Application of Natural Law Doctrine in Constitutional Court Decision No. 20/2564: A Jurisprudential Analysis

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Pudit Ovattananakhun


In late 2021, the Constitutional Court of Thailand issued a decision concerning the constitutionality of Section 1448 of the Thai Civil and Commercial Code. Due to the decision, same-sex marriage remains unregulated. The Court implemented natural-law doctrines as their reasons. Natural-law theories are the primary opponents of same-sex marriage within the jurisprudential debate. This paper explores the natural-law doctrines used and presents an analysis of this constitutional decision by way of legal philosophy. Hume’s Law is helpful in discerning natural-law theories. The citation of Cicero’s “true law" proves to help analyse other doctrines and comment on some of the contradictions from the natural-law applications. One contradiction is the citation of Cicero’s text itself, another, from the simultaneous reference of nature and tradition. Another apparent reference of natural-law doctrines the Court used is the preservation argument. Upon the subjects of marriage, natural law, and procreation, it is worthy of exploring some of John Finnis’s natural-law theory and its similarity with this decision’s rationales. This constitutional decision is significant from the philosophical perspective and an excellent opportunity to explore the role of the legal philosophy of the ancient Greek to the contemporary period in Thai jurisprudence.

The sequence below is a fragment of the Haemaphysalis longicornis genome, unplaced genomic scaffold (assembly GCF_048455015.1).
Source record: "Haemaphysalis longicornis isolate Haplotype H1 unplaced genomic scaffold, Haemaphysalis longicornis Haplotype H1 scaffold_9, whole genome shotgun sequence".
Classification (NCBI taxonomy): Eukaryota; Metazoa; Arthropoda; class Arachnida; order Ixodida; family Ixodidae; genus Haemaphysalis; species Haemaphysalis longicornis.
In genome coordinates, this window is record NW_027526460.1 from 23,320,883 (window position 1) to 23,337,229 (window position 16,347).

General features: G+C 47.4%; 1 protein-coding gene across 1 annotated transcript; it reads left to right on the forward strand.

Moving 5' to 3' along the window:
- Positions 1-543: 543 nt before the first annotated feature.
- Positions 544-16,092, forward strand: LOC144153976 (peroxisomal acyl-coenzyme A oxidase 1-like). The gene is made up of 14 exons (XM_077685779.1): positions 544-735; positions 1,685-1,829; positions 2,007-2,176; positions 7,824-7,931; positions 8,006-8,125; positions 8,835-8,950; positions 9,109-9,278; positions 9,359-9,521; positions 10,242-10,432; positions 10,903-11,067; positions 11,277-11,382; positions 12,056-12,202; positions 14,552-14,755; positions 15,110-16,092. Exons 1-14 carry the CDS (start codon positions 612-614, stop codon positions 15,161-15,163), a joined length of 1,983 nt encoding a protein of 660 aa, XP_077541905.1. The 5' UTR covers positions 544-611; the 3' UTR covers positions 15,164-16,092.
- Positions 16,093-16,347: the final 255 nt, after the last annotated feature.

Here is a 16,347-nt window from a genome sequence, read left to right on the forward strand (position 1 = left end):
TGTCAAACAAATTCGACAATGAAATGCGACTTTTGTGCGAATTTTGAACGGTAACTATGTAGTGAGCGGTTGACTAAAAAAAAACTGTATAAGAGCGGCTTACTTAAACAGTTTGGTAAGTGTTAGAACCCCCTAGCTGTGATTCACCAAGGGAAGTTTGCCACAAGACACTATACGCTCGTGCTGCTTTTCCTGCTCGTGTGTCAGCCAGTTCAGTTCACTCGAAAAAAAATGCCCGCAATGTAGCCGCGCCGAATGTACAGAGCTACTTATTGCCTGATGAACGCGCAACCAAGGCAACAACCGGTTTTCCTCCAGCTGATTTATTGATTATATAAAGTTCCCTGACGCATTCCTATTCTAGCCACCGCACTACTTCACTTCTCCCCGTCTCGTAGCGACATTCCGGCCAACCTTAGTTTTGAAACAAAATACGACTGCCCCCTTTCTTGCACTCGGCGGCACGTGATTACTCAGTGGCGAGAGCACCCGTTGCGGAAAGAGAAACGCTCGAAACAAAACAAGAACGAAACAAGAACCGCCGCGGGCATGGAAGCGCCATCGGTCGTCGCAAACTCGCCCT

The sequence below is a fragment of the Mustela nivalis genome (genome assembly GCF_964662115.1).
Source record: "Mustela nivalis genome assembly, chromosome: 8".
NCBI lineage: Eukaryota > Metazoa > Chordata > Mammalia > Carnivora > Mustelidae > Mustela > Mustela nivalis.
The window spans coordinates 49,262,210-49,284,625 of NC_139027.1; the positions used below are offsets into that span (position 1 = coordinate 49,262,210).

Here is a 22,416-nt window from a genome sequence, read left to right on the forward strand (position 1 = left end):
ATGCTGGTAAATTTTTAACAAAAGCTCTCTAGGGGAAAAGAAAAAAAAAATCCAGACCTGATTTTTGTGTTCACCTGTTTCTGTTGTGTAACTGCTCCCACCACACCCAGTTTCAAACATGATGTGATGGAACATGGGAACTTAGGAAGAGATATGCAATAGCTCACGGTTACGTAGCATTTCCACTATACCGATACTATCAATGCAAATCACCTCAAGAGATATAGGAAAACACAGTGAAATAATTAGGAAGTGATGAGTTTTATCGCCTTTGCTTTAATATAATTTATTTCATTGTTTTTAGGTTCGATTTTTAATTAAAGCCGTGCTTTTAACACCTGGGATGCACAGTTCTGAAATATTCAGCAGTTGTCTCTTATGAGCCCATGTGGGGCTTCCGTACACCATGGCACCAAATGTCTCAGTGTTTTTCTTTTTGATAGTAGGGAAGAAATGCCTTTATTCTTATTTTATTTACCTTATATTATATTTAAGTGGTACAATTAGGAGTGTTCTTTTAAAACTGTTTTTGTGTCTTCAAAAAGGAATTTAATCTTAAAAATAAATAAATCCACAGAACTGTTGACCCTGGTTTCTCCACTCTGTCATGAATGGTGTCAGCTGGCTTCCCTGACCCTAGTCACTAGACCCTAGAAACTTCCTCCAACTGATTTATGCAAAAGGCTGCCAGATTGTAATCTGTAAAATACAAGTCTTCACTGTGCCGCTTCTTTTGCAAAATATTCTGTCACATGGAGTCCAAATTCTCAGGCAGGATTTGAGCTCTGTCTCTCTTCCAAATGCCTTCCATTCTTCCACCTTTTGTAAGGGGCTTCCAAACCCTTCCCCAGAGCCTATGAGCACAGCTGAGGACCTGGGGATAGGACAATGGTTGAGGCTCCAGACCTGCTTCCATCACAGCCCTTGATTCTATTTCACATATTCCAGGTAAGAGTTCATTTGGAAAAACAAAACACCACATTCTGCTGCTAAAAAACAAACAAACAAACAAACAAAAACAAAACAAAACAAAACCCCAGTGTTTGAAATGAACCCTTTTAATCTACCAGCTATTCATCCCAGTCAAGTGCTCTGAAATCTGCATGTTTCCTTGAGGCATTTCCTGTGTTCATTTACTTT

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Author Biography

Pudit Ovattananakhun, LLM University College London

LLB (Thammasat University); LLM (UCL)